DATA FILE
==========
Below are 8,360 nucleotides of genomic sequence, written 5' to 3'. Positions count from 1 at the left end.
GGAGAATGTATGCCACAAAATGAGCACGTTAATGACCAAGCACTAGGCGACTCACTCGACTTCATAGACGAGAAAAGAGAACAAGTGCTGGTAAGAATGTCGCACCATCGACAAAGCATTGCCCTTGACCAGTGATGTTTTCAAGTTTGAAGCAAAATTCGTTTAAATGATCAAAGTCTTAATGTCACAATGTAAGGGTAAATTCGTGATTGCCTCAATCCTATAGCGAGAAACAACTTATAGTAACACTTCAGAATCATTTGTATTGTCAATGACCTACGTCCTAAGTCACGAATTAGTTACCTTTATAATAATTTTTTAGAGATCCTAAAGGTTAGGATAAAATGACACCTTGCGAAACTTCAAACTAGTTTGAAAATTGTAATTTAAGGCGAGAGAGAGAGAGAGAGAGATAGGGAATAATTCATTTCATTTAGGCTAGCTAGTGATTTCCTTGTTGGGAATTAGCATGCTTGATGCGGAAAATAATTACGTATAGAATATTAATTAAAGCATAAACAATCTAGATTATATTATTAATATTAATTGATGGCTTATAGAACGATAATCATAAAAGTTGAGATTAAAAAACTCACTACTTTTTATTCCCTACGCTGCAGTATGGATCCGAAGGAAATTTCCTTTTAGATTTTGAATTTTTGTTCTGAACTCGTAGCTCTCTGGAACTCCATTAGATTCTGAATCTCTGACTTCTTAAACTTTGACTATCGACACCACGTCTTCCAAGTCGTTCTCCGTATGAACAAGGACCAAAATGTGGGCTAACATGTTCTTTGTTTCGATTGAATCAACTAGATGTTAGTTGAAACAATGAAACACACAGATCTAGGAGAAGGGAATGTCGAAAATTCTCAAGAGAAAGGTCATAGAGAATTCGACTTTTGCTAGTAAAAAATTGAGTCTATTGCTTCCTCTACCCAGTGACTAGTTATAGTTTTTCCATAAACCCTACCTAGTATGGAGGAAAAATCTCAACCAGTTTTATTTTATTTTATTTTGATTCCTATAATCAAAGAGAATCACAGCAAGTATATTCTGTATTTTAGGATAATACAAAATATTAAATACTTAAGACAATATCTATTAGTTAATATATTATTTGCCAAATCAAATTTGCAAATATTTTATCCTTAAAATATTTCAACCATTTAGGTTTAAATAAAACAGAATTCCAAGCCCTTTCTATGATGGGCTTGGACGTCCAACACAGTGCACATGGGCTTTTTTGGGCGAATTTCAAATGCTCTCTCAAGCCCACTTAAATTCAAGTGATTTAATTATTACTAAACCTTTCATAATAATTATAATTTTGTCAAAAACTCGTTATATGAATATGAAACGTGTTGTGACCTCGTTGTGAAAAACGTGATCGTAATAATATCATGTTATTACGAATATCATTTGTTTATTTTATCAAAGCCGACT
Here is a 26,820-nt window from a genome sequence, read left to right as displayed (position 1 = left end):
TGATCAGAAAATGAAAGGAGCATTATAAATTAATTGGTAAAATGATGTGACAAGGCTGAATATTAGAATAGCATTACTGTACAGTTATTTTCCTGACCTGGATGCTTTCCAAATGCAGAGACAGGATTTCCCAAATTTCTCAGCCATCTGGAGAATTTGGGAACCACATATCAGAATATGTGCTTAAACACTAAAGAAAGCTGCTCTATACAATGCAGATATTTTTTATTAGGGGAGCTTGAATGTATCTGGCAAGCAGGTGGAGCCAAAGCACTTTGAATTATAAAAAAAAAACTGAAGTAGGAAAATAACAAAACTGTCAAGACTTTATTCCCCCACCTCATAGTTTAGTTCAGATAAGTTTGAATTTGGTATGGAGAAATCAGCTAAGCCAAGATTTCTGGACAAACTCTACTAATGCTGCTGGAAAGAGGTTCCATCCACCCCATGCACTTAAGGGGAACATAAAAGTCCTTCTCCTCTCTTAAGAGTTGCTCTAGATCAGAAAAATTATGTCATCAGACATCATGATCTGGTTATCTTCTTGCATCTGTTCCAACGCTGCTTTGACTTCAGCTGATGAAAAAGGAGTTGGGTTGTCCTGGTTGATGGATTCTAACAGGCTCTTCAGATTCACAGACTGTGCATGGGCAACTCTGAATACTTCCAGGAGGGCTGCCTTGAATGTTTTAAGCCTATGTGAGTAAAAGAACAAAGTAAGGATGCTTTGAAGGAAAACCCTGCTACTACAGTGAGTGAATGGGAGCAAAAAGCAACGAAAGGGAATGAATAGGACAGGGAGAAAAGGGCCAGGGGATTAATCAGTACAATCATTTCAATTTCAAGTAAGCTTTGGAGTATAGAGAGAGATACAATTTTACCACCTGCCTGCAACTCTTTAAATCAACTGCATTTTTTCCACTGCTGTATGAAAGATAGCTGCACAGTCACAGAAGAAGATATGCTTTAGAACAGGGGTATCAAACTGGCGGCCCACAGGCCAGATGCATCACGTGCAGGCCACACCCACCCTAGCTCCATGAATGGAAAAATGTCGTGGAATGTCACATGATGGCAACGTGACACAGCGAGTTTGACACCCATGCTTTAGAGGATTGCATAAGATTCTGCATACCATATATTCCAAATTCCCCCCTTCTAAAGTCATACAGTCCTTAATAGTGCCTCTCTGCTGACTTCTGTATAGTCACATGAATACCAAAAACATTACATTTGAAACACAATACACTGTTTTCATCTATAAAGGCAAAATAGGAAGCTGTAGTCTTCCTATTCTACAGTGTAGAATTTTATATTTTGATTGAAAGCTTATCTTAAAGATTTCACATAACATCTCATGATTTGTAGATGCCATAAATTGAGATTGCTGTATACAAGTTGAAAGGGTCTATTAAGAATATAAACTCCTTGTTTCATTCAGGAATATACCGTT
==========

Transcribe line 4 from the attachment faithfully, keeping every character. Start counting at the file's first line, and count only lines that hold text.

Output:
TGATCAGAAAATGAAAGGAGCATTATAAATTAATTGGTAAAATGATGTGACAAGGCTGAATATTAGAATAGCATTACTGTACAGTTATTTTCCTGACCTGGATGCTTTCCAAATGCAGAGACAGGATTTCCCAAATTTCTCAGCCATCTGGAGAATTTGGGAACCACATATCAGAATATGTGCTTAAACACTAAAGAAAGCTGCTCTATACAATGCAGATATTTTTTATTAGGGGAGCTTGAATGTATCTGGCAAGCAGGTGGAGCCAAAGCACTTTGAATTATAAAAAAAAAACTGAAGTAGGAAAATAACAAAACTGTCAAGACTTTATTCCCCCACCTCATAGTTTAGTTCAGATAAGTTTGAATTTGGTATGGAGAAATCAGCTAAGCCAAGATTTCTGGACAAACTCTACTAATGCTGCTGGAAAGAGGTTCCATCCACCCCATGCACTTAAGGGGAACATAAAAGTCCTTCTCCTCTCTTAAGAGTTGCTCTAGATCAGAAAAATTATGTCATCAGACATCATGATCTGGTTATCTTCTTGCATCTGTTCCAACGCTGCTTTGACTTCAGCTGATGAAAAAGGAGTTGGGTTGTCCTGGTTGATGGATTCTAACAGGCTCTTCAGATTCACAGACTGTGCATGGGCAACTCTGAATACTTCCAGGAGGGCTGCCTTGAATGTTTTAAGCCTATGTGAGTAAAAGAACAAAGTAAGGATGCTTTGAAGGAAAACCCTGCTACTACAGTGAGTGAATGGGAGCAAAAAGCAACGAAAGGGAATGAATAGGACAGGGAGAAAAGGGCCAGGGGATTAATCAGTACAATCATTTCAATTTCAAGTAAGCTTTGGAGTATAGAGAGAGATACAATTTTACCACCTGCCTGCAACTCTTTAAATCAACTGCATTTTTTCCACTGCTGTATGAAAGATAGCTGCACAGTCACAGAAGAAGATATGCTTTAGAACAGGGGTATCAAACTGGCGGCCCACAGGCCAGATGCATCACGTGCAGGCCACACCCACCCTAGCTCCATGAATGGAAAAATGTCGTGGAATGTCACATGATGGCAACGTGACACAGCGAGTTTGACACCCATGCTTTAGAGGATTGCATAAGATTCTGCATACCATATATTCCAAATTCCCCCCTTCTAAAGTCATACAGTCCTTAATAGTGCCTCTCTGCTGACTTCTGTATAGTCACATGAATACCAAAAACATTACATTTGAAACACAATACACTGTTTTCATCTATAAAGGCAAAATAGGAAGCTGTAGTCTTCCTATTCTACAGTGTAGAATTTTATATTTTGATTGAAAGCTTATCTTAAAGATTTCACATAACATCTCATGATTTGTAGATGCCATAAATTGAGATTGCTGTATACAAGTTGAAAGGGTCTATTAAGAATATAAACTCCTTGTTTCATTCAGGAATATACCGTT